Wednesday, 17 July 2013

Book: Carmilla by J Sheridan Le Fanu

Laura is the only child of a rich Englishman, who lives with a few servants and her father in a castle near the ruined and abandoned village of Karnstein. When Laura was a child she had a night vision in which she was visited by a beautiful woman and felt a piercing pain in her chest. Many years later, Carmilla comes to stay at the castle, the same woman that Laura saw in her dream, shortly after people start dying in the surrounding villages and Laura becomes ill herself causing the suspicion to fall on Vampires. This suspicion is further enhanced when Laura's father's friend, the General, comes to visit and tells them of the circumstances leading to the death of his ward/niece, who was a girl similar in age to Laura, and made friends with a beautiful visitor. 

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This is most definitely a 'classic' vampire story (it predates Bram Stoker's Dracula by 25 years). There is very little romanticism of the vampire race, though Carmilla is beautiful she is also deadly and should be destroyed. Interestingly enough she could go out during the day. It is somewhat refreshing to read a gothic, rather than a Young Adult, approach to vampire fiction, and I am personally surprised that gothic literature hasn't made a return in popularity, not living in the gothic era of architecture, art or literature, having a  new influx of gothic authors seems to be a little too optimistic

There was the underlying theme of sexuality that is common in gothic fiction, particularly that surrounding vampires, though what I found interesting about the sexuality and sexual tension in this book was that it was quite clearly between two women. Adding to this was the fact that of the villagers, Carmilla seemed to solely be attacking women. There were several moments of 'embracing and kissing' that did have me wondering about what the actual state of Carmilla and Laura's relationship was. I think that the 'hidden' sexual theme was more open in Carmilla than it was in Dracula, or even in other gothic fiction such as Shelley's Frankenstein or Wilde's The Picture of Dorian Grey, and that would, and could, make Carmilla more appealing to a modern audience. However comparatively to the sexualised and romanticised vampires of today's fiction (for example those in Twilight or True Blood, neither of which I am a fan of particularly), Carmilla could be considered tame, and only those who are aware of the underlying themes of gothic literature, particularly that from such a conservative time in history, may be completely aware that it is there.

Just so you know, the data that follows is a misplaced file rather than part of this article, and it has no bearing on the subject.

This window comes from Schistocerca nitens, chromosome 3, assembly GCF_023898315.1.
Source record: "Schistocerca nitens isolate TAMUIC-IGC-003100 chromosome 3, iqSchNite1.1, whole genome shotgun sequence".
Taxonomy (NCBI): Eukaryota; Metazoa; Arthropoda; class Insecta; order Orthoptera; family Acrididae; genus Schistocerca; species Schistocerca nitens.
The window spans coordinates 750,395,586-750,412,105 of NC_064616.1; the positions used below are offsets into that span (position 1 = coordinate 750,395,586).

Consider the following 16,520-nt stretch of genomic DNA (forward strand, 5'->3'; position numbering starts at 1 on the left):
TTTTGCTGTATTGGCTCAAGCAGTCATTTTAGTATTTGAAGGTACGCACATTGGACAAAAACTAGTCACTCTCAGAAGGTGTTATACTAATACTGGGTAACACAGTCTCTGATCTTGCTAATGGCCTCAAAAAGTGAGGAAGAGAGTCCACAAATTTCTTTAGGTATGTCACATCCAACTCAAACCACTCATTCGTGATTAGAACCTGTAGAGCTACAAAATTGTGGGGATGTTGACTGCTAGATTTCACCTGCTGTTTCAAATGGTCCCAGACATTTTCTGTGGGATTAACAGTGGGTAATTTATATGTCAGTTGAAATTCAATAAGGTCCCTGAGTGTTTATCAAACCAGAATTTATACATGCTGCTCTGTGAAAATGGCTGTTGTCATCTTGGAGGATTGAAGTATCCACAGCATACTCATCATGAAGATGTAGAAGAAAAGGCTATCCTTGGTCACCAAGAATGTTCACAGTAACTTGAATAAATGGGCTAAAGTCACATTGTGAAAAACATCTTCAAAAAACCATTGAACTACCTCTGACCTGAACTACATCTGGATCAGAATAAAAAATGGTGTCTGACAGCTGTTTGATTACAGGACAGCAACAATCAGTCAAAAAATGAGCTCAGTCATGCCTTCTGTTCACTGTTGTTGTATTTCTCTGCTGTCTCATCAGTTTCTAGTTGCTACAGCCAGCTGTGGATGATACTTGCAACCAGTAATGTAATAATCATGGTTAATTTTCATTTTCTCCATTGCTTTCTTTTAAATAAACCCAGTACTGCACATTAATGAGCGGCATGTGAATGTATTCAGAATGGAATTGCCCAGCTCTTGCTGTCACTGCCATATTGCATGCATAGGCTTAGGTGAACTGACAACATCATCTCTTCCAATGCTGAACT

One way that Carmilla did reflect the time period when it was written was the weakness of the women in the story. The main antagonist (though other vampires are mentioned, albeit briefly) is female (and similarly to Lucy in Dracula, is portrayed as an evil seductress), and both the victims described in detail are female and are portrayed as weak, making no attempts to save themselves or even ask for help. As with Dracula it is the men that save the woman from the clutches of the evil vampires, though in this case I thought that Laura was less active in saving herself than Mina was in Dracula.


Carmilla is also a perfect example of the use of the second person narrative (when the narrator talks directly to the reader), though this is mixed with the first person narrative (from Laura's point of view). I've never been sure about the second person narrative, but in this case it worked. I believe that the idea behind it was that the story was Laura telling of events in letters to the person writing the prologue.

I realise that I am comparing Carmilla to other works of gothic fiction in my review, and that is something I don't normally tend to do, I think that the main reasons this is happening is because it is not a modern piece of fiction, because it was recommended to me on the back of a conversation about Dracula, and the fact that it is only novella length. For me, it was easy to pick up the structure and form of the gothic vampire in Carmilla, something that it has in common with Dracula, which is what makes it stand out from modern fiction.

I enjoyed this book, well worth the read if you're a fan of gothic fiction. As with a lot of gothic fiction it is easy to read and full of suspense.